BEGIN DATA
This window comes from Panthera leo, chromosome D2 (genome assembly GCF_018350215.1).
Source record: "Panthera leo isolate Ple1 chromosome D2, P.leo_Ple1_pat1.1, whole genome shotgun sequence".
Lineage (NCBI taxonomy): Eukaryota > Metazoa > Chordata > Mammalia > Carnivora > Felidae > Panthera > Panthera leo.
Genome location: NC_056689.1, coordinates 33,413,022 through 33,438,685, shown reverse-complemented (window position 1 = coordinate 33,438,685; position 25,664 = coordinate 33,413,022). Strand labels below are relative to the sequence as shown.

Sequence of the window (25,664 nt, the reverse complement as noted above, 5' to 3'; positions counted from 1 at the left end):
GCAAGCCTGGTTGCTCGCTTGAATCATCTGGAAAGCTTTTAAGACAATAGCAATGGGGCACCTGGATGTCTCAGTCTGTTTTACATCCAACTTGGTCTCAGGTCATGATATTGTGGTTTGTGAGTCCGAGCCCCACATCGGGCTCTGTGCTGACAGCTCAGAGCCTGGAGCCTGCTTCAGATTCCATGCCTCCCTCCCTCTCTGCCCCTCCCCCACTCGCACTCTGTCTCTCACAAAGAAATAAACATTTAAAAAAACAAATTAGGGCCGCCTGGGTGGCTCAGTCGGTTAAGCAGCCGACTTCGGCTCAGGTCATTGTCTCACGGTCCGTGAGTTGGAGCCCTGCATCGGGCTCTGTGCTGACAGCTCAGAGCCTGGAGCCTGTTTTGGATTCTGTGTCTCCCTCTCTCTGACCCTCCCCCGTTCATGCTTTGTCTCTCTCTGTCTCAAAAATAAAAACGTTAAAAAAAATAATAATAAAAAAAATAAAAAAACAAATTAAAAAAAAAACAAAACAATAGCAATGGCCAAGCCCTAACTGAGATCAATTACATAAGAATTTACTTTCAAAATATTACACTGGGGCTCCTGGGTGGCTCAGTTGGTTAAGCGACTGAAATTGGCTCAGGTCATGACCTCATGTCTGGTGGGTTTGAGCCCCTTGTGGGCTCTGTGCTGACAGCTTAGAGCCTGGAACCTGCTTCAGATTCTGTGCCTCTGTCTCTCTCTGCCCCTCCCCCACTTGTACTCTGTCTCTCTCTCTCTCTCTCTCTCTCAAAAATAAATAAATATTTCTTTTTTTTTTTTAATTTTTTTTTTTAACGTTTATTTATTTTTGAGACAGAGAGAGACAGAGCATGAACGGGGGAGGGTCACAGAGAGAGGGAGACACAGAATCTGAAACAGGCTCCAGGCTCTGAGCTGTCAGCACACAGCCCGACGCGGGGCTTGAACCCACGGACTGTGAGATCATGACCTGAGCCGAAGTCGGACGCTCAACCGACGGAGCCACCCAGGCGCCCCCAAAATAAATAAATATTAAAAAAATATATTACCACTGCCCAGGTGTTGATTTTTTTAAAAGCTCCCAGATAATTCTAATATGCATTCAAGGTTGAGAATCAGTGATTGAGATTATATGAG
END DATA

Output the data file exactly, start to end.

This window comes from Panthera leo, chromosome D2 (genome assembly GCF_018350215.1).
Source record: "Panthera leo isolate Ple1 chromosome D2, P.leo_Ple1_pat1.1, whole genome shotgun sequence".
Lineage (NCBI taxonomy): Eukaryota > Metazoa > Chordata > Mammalia > Carnivora > Felidae > Panthera > Panthera leo.
Genome location: NC_056689.1, coordinates 33,413,022 through 33,438,685, shown reverse-complemented (window position 1 = coordinate 33,438,685; position 25,664 = coordinate 33,413,022). Strand labels below are relative to the sequence as shown.

Sequence of the window (25,664 nt, the reverse complement as noted above, 5' to 3'; positions counted from 1 at the left end):
GCAAGCCTGGTTGCTCGCTTGAATCATCTGGAAAGCTTTTAAGACAATAGCAATGGGGCACCTGGATGTCTCAGTCTGTTTTACATCCAACTTGGTCTCAGGTCATGATATTGTGGTTTGTGAGTCCGAGCCCCACATCGGGCTCTGTGCTGACAGCTCAGAGCCTGGAGCCTGCTTCAGATTCCATGCCTCCCTCCCTCTCTGCCCCTCCCCCACTCGCACTCTGTCTCTCACAAAGAAATAAACATTTAAAAAAACAAATTAGGGCCGCCTGGGTGGCTCAGTCGGTTAAGCAGCCGACTTCGGCTCAGGTCATTGTCTCACGGTCCGTGAGTTGGAGCCCTGCATCGGGCTCTGTGCTGACAGCTCAGAGCCTGGAGCCTGTTTTGGATTCTGTGTCTCCCTCTCTCTGACCCTCCCCCGTTCATGCTTTGTCTCTCTCTGTCTCAAAAATAAAAACGTTAAAAAAAATAATAATAAAAAAAATAAAAAAACAAATTAAAAAAAAAACAAAACAATAGCAATGGCCAAGCCCTAACTGAGATCAATTACATAAGAATTTACTTTCAAAATATTACACTGGGGCTCCTGGGTGGCTCAGTTGGTTAAGCGACTGAAATTGGCTCAGGTCATGACCTCATGTCTGGTGGGTTTGAGCCCCTTGTGGGCTCTGTGCTGACAGCTTAGAGCCTGGAACCTGCTTCAGATTCTGTGCCTCTGTCTCTCTCTGCCCCTCCCCCACTTGTACTCTGTCTCTCTCTCTCTCTCTCTCTCTCAAAAATAAATAAATATTTCTTTTTTTTTTTTAATTTTTTTTTTTAACGTTTATTTATTTTTGAGACAGAGAGAGACAGAGCATGAACGGGGGAGGGTCACAGAGAGAGGGAGACACAGAATCTGAAACAGGCTCCAGGCTCTGAGCTGTCAGCACACAGCCCGACGCGGGGCTTGAACCCACGGACTGTGAGATCATGACCTGAGCCGAAGTCGGACGCTCAACCGACGGAGCCACCCAGGCGCCCCCAAAATAAATAAATATTAAAAAAATATATTACCACTGCCCAGGTGTTGATTTTTTTAAAAGCTCCCAGATAATTCTAATATGCATTCAAGGTTGAGAATCAGTGATTGAGATTATATGAG